Over and over again Jesus takes mud, dirt and darkness turns it into light, into beauty.

This is Jesus’ M.O., it’s what he does. He specializes in taking our junk, our dirtiness, our darkness and turning it into light.

So, here’s the hope. Whatever your thoughts on Jesus, who he was, is or what he’s about, I encourage and challenge you to think of Jesus in these terms: Jesus is all about turning your darkness into light.

No matter what you’re going through, what you’ve done, where you are or where you’ve been…Jesus wants to take your dirt, your mud and turn it into light. He wants to open your eyes to a new way of life. A life filled with light and beauty and color and compassion.

Something Shiny!!!

I love my younger brother, Tony. He’s the baby of the family so my sister and I pick on him a lot, but it’s only because we really love him. If I had to choose a phrase to describe my brother it would probably be, “something shiny.”

You see, Tony has ADD, and probably ADHD ;), and while that’s nothing to joke about because it can be serious and a real struggle for people, it’s been pretty hilarious at times watching Tony trying to focus. He literally gets distracted by shiny things…and it makes me smile. (I asked him if I could share this by the way.)

But then I got to thinking. Tony and I aren’t that different when it comes to attention spans. We both get distracted by shiny things. While he may get distracted by actual shiny things, I get easily distracted by shiny, new opportunities.

Have you ever had those “something shiny” moments? Those moments where you’re really focused on something, you’re really into a conversation or something and then all of a sudden, out of the corner of your eye (or your brain) you see something shiny? It becomes almost impossible to continue focusing on what you were so into and it takes every muscle in your retina to keep you from turning your attention to whatever that shiny thing is. Maybe it’s just me, but I have those moments a lot.

I’m an entrepreneur at heart. I love new things. I love starting things and I get really excited, really quickly about change and new, shiny ideas and plans. It’s really a struggle for me to finish things. I’m really good at getting things off the ground and getting other people excited about them, but when said thing has started I seem to lose interest pretty quickly and that’s when I start seeing shiny objects.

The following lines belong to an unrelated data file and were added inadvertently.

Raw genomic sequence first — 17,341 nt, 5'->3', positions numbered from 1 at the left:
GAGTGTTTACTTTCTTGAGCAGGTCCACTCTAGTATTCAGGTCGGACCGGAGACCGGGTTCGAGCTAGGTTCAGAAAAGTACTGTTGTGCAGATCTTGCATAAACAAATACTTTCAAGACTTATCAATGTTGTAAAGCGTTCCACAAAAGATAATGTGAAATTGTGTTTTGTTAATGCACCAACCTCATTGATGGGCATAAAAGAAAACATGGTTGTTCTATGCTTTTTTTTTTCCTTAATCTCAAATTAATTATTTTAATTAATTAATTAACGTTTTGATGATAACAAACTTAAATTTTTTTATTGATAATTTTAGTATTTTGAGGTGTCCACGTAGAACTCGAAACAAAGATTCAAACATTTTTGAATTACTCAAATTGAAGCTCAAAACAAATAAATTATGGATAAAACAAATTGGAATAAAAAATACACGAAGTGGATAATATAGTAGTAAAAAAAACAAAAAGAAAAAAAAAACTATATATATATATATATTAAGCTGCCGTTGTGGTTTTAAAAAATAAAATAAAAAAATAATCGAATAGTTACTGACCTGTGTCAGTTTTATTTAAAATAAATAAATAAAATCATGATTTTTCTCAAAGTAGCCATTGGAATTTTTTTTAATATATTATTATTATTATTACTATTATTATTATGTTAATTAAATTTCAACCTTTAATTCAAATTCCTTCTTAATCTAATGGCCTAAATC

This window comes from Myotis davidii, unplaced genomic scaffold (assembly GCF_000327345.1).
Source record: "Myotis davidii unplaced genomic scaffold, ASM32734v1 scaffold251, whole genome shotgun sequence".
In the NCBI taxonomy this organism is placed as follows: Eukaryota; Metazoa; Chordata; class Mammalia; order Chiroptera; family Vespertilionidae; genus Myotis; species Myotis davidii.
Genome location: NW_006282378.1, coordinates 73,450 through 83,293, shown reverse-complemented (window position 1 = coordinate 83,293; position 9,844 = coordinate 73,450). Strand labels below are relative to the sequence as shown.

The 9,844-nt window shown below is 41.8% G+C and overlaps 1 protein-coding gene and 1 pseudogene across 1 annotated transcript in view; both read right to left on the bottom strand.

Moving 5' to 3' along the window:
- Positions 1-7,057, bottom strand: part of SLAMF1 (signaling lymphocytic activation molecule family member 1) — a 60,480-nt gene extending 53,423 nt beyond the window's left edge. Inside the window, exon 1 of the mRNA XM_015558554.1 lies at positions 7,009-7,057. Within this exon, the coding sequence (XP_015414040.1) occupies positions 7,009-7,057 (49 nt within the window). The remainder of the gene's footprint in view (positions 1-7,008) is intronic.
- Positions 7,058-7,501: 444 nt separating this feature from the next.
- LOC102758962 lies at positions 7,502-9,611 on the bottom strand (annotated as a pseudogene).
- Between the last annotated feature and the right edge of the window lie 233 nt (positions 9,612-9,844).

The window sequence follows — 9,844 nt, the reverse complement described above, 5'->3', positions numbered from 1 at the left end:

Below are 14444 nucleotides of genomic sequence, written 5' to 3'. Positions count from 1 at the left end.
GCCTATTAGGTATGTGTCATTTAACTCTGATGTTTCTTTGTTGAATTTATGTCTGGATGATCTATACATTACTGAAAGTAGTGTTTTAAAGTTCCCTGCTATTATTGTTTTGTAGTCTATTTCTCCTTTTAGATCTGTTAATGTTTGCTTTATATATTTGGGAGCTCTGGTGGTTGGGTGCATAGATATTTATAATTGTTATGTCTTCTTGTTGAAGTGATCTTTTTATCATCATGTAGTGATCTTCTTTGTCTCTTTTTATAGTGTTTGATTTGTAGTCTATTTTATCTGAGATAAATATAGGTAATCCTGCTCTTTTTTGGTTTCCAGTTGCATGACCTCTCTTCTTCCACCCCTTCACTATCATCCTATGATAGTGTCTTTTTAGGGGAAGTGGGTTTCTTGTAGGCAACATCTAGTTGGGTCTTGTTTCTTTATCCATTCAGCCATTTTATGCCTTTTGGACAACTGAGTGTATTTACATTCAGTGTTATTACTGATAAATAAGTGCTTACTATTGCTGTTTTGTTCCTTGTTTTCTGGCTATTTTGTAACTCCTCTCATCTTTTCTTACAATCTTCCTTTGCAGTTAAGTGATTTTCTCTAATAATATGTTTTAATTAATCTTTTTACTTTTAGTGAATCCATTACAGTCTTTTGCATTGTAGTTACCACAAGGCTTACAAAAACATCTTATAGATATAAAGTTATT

Those shiny things can come in many forms, but I have a hard time saying no to them. Because I love doing new things and I love starting things, I want to do as many things as possible. This has gotten to the point where I will say yes to things and events where I have already said yes to other things. Then I over book myself and I have to look like an idiot and go back to someone and say sorry and that I made a mistake because I got excited and didn’t actually plan.

I had a really cool opportunity tonight to join in on my first Downtown Living Advocates meeting as a core group member. The DLA’s mission is to be an organized voice for Downtown residents and I’m really excited to be asked to represent my neighborhood. During the meeting tonight they talked about a lot of initiatives going on and coming up for the downtown area and I literally wanted to volunteer for every single one of them. I showed restraint, but it wasn’t easy.

There’s a good chance I’ll probably end up being a part of at least one of those initiatives, but if I don’t allow myself to plan well, then I won’t be able to accomplish any of the things I want to do.

Not sure if there’s a point to this post other than a challenge for myself and maybe a warning for you. If you’re like me, every time you see “something shiny” you want to jump at it, help it get started, take it over and run with it…but it’s usually at the expense of something you’ve already invested in. Something you’ve already given time to. Something you’ve already committed to.

Getting involved in new things and getting excited about change is great…I love it. But, when we do that at the expense of the things we’re already committed to, then we not only do a disservice to the things and people we committed to, we also do a great disservice to our credibility.